In May of 2011, a troubled millionaire named Charles Ewing was found dead in Lake Hamilton. For three days prior, he’d been vacationing in Hot Springs, Arkansas with two young women. Vacationing, perhaps, isn’t the right word. In the days preceding his death, Ewing walked around town with nearly a million dollars cash in a fishing cooler. He was an all-night staple in the bars and restaurants of Hot Springs. He bought several new cars for him and his young paramours, and planned on purchasing a boat. Witnesses described him spending money as if he were “terminally ill.”

To nearly everyone who interacted with Charles Ewing, his behavior was deeply strange. His family knew Ewing had been previously diagnosed with manic-depressive disorder. He oscillated between reclusive living and high-energy, impulsive behavior.

Similarly, he spent his time in Hot Springs in a frenetic state — energetic, talkative, occasionally irritable. Locals described the smell of liquor rising off of the millionaire. Others noted him smoking marijuana. On the night of his death, a masseuse hired by the two women accompanying Ewing asserted that she was offered a “platter” of drugs upon entering his hotel room.

These two women remain critical and mysterious figures in the death of Charles Ewing. One had been the daughter of a family friend, the other a stripper originally from Tennessee — both nearly half his age. As they dredged Charles Ewing’s body out of the lake, these women watched on from the hotel balcony just across the parking lot. At the time, no foul play was suspected. They were questioned by local police, released, and told to clean the two hotel rooms booked under Ewing’s name. They left town, and with them, apparently so did nearly a million dollars cash from the fishing cooler.

Ewing was found floating inside his brand new Cadillac. Inside the trunk was a stun-gun that was handed over to the police. The autopsy report would later attribute the cause of death to “Hypertensive Artherosclerotic Cardiovascular Disease with Drowing.” Toxicology found only traces of marijuana and fluoxetine (Prozac), along with a “low level” of alcohol in his system. It was deemed an accident. No police investigation was opened.

On the night of his death, the aforementioned masseuse hired by his young companions found a disturbing scene upon entering his hotel room. She found Ewing pacing his room extremely distressed, his face blotchy, his movements manic. He complained about not feeling well. The masseuse turned down the myriad of drugs offered to her by the two women in the room attached to Ewing’s. She later told investigators that she was bizarrely encouraged to walk around the hotel room and “touch and hold” stuff. When she accepted a beer, she was given an open bottle by Ewing’s companions. After a few sips, she became woozy. She frantically contacted her employer who quickly came to pick her up. She claimed the young women were aggressive and pushy and worked hard for her not to leave, even following her down into the lobby. By dawn, Charles Ewing would be dead.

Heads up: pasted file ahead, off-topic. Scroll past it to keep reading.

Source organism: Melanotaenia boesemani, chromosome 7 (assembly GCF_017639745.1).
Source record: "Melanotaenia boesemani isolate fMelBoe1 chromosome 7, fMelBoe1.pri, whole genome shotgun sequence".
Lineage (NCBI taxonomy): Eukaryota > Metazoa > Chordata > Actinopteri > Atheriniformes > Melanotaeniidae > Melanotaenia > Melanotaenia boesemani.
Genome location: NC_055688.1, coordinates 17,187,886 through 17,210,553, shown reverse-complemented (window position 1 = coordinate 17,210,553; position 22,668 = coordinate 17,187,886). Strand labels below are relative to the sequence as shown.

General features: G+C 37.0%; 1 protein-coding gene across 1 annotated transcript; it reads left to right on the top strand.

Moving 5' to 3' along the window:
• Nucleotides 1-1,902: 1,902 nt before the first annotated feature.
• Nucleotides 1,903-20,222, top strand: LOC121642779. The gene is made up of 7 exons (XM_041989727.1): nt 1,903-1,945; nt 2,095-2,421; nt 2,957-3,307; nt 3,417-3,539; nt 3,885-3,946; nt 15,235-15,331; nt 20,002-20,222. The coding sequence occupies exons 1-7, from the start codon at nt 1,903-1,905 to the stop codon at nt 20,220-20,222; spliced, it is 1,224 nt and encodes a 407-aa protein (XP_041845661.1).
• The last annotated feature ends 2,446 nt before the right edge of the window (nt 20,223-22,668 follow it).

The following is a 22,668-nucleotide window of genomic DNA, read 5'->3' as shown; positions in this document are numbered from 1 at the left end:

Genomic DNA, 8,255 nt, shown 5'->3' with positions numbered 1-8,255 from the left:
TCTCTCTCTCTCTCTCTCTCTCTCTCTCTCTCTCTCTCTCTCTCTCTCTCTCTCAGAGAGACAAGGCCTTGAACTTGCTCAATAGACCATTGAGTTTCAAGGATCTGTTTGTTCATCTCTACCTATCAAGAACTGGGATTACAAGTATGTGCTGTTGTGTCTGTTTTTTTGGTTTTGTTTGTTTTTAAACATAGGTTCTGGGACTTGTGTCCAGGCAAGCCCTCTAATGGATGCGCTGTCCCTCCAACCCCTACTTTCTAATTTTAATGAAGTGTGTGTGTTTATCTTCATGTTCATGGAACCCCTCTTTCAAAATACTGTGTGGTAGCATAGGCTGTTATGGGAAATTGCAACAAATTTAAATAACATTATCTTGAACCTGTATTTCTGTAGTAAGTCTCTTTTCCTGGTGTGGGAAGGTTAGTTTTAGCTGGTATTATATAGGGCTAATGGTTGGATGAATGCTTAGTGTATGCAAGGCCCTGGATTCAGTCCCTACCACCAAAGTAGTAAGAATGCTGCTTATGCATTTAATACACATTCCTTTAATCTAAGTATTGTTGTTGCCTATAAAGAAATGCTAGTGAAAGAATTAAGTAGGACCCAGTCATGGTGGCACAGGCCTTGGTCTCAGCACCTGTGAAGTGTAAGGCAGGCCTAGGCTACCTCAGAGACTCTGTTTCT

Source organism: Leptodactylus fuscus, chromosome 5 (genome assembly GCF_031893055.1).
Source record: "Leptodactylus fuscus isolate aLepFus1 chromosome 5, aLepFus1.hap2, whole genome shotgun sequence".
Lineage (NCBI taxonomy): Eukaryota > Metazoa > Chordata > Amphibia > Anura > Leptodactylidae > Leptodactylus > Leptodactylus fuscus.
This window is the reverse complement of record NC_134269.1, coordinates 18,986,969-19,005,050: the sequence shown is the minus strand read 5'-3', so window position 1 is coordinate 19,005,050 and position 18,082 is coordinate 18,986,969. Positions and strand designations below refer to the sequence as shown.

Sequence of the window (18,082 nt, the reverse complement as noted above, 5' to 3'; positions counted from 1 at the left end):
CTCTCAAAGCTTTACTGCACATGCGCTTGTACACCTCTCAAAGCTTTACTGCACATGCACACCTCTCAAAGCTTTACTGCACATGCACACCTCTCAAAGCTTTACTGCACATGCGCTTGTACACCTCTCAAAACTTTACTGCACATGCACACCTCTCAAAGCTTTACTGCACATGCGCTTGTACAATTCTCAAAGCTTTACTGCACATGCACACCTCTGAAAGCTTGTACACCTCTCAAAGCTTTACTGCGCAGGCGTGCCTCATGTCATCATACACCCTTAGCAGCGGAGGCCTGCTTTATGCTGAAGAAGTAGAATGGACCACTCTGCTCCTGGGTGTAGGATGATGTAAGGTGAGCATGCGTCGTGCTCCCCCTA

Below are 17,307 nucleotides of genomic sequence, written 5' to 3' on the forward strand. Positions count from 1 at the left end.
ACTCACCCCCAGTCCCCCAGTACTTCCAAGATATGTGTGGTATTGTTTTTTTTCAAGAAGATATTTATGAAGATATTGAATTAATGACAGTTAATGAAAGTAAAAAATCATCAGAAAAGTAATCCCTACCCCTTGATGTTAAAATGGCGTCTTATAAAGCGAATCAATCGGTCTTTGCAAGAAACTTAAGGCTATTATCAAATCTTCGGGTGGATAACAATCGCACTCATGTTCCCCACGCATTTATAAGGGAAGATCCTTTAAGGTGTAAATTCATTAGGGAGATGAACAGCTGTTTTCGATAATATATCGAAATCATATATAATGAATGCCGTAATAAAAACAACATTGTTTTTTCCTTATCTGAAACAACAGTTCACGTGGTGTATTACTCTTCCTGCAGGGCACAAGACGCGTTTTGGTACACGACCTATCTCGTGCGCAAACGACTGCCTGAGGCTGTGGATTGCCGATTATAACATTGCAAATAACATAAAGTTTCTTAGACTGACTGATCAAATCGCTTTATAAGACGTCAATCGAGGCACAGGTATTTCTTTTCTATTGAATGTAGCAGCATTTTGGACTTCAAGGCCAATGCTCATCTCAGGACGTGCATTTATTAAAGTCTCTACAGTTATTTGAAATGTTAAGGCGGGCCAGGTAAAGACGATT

But, it gets stranger — because on the night of Ewing’s death his house in Tunica, Mississippi, nearly 180 miles away from Hot Springs, was burglarized. Whoever broke into the Ewing home was looking for something specific. Only the bedroom was torn apart — belongings and paperwork were scattered across his bed. In the driveway, investigators would notice the sparse, burned remnants of handwritten letters. In the garage, someone had attempted (and failed) to pry open a gun safe. Of all the luxuries in Ewing’s massive home, nothing valuable was stolen.

My partner and I are working with the Ewing family to provide better clarity regarding this case. Despite the official police disposition, we believe that enough unanswered questions exist regarding the death of Charles Ewing to open an investigation. We are hoping to fully lay out the details and better publicize this strange case.

Additional Reading:

  1. http://www.wmcactionnews5.com/story/15005880/tunica-millionaires-death-continues-to-mystify-his-daughter
  2. http://www.kltv.com/story/16069588/new-developments-in-mysterious-death-of-mid-south-millionaire

Discussion Points

  1. For someone with a medical background, is there a scientific rationale for the toxicology report to reveal minimal/trace or no levels of narcotics and alcohol, despite many witnesses claiming they observed Ewing in a non-sober state, especially on the night of his death?
  2. Would there by interest in this community if we could get a family member here to do an AMA?